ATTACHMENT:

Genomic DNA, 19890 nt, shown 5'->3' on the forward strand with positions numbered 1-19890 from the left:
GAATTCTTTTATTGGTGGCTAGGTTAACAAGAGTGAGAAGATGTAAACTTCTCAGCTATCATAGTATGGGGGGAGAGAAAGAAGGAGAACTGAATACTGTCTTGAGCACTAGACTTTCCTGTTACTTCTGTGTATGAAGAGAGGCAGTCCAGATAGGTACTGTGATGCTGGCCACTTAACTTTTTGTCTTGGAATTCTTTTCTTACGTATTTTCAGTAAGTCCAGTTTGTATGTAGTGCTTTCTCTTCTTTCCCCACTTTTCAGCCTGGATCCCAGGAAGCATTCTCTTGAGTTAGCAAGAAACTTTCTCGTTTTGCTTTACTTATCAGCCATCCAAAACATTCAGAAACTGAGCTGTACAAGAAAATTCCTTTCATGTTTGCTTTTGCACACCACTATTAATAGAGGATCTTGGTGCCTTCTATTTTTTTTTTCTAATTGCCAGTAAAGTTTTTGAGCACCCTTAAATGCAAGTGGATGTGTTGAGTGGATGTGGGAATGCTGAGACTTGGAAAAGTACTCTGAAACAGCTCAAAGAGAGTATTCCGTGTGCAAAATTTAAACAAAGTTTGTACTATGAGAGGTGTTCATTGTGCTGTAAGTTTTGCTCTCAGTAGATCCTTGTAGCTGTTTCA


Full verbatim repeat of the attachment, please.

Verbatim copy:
Genomic DNA, 19890 nt, shown 5'->3' on the forward strand with positions numbered 1-19890 from the left:
GAATTCTTTTATTGGTGGCTAGGTTAACAAGAGTGAGAAGATGTAAACTTCTCAGCTATCATAGTATGGGGGGAGAGAAAGAAGGAGAACTGAATACTGTCTTGAGCACTAGACTTTCCTGTTACTTCTGTGTATGAAGAGAGGCAGTCCAGATAGGTACTGTGATGCTGGCCACTTAACTTTTTGTCTTGGAATTCTTTTCTTACGTATTTTCAGTAAGTCCAGTTTGTATGTAGTGCTTTCTCTTCTTTCCCCACTTTTCAGCCTGGATCCCAGGAAGCATTCTCTTGAGTTAGCAAGAAACTTTCTCGTTTTGCTTTACTTATCAGCCATCCAAAACATTCAGAAACTGAGCTGTACAAGAAAATTCCTTTCATGTTTGCTTTTGCACACCACTATTAATAGAGGATCTTGGTGCCTTCTATTTTTTTTTTCTAATTGCCAGTAAAGTTTTTGAGCACCCTTAAATGCAAGTGGATGTGTTGAGTGGATGTGGGAATGCTGAGACTTGGAAAAGTACTCTGAAACAGCTCAAAGAGAGTATTCCGTGTGCAAAATTTAAACAAAGTTTGTACTATGAGAGGTGTTCATTGTGCTGTAAGTTTTGCTCTCAGTAGATCCTTGTAGCTGTTTCA